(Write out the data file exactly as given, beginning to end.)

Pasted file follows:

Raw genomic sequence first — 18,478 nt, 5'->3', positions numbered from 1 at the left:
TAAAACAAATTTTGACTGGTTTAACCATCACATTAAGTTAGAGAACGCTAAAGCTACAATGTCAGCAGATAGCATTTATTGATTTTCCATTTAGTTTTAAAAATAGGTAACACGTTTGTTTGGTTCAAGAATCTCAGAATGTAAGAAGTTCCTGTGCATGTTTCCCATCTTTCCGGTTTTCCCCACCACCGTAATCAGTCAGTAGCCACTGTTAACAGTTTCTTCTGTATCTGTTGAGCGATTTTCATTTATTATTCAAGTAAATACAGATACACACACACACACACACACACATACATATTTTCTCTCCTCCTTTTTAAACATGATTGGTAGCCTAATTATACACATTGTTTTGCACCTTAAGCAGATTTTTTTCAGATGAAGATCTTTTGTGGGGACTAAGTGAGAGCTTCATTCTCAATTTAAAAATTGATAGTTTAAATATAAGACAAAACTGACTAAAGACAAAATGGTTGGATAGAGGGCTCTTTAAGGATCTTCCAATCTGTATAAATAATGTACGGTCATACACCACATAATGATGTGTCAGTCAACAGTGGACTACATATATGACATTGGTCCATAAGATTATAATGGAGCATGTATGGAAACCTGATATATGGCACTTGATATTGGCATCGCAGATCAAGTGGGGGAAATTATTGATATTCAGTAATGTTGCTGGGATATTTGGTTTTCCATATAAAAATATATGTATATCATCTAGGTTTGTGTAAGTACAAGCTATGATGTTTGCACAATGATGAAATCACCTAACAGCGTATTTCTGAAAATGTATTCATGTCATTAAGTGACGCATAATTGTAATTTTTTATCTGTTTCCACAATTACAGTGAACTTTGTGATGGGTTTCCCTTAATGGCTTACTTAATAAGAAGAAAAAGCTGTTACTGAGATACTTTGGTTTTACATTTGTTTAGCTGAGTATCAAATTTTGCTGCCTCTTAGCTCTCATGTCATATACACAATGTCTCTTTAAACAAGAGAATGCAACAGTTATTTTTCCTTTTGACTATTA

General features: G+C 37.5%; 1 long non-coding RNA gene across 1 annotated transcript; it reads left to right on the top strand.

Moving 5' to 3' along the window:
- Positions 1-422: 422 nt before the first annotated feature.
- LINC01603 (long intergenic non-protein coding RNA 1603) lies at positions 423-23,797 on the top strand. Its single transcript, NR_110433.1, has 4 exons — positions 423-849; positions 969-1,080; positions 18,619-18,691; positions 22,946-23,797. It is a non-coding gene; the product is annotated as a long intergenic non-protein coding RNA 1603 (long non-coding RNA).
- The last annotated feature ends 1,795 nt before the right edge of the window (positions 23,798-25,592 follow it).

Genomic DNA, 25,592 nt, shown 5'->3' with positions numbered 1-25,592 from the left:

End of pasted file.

Raw genomic sequence first — 18,478 nt, 5'->3', positions numbered from 1 at the left:
TAAAACAAATTTTGACTGGTTTAACCATCACATTAAGTTAGAGAACGCTAAAGCTACAATGTCAGCAGATAGCATTTATTGATTTTCCATTTAGTTTTAAAAATAGGTAACACGTTTGTTTGGTTCAAGAATCTCAGAATGTAAGAAGTTCCTGTGCATGTTTCCCATCTTTCCGGTTTTCCCCACCACCGTAATCAGTCAGTAGCCACTGTTAACAGTTTCTTCTGTATCTGTTGAGCGATTTTCATTTATTATTCAAGTAAATACAGATACACACACACACACACACACACATACATATTTTCTCTCCTCCTTTTTAAACATGATTGGTAGCCTAATTATACACATTGTTTTGCACCTTAAGCAGATTTTTTTCAGATGAAGATCTTTTGTGGGGACTAAGTGAGAGCTTCATTCTCAATTTAAAAATTGATAGTTTAAATATAAGACAAAACTGACTAAAGACAAAATGGTTGGATAGAGGGCTCTTTAAGGATCTTCCAATCTGTATAAATAATGTACGGTCATACACCACATAATGATGTGTCAGTCAACAGTGGACTACATATATGACATTGGTCCATAAGATTATAATGGAGCATGTATGGAAACCTGATATATGGCACTTGATATTGGCATCGCAGATCAAGTGGGGGAAATTATTGATATTCAGTAATGTTGCTGGGATATTTGGTTTTCCATATAAAAATATATGTATATCATCTAGGTTTGTGTAAGTACAAGCTATGATGTTTGCACAATGATGAAATCACCTAACAGCGTATTTCTGAAAATGTATTCATGTCATTAAGTGACGCATAATTGTAATTTTTTATCTGTTTCCACAATTACAGTGAACTTTGTGATGGGTTTCCCTTAATGGCTTACTTAATAAGAAGAAAAAGCTGTTACTGAGATACTTTGGTTTTACATTTGTTTAGCTGAGTATCAAATTTTGCTGCCTCTTAGCTCTCATGTCATATACACAATGTCTCTTTAAACAAGAGAATGCAACAGTTATTTTTCCTTTTGACTATTA

General features: G+C 37.5%; 1 long non-coding RNA gene across 1 annotated transcript; it reads left to right on the top strand.

Moving 5' to 3' along the window:
- Positions 1-422: 422 nt before the first annotated feature.
- LINC01603 (long intergenic non-protein coding RNA 1603) lies at positions 423-23,797 on the top strand. Its single transcript, NR_110433.1, has 4 exons — positions 423-849; positions 969-1,080; positions 18,619-18,691; positions 22,946-23,797. It is a non-coding gene; the product is annotated as a long intergenic non-protein coding RNA 1603 (long non-coding RNA).
- The last annotated feature ends 1,795 nt before the right edge of the window (positions 23,798-25,592 follow it).

Genomic DNA, 25,592 nt, shown 5'->3' with positions numbered 1-25,592 from the left: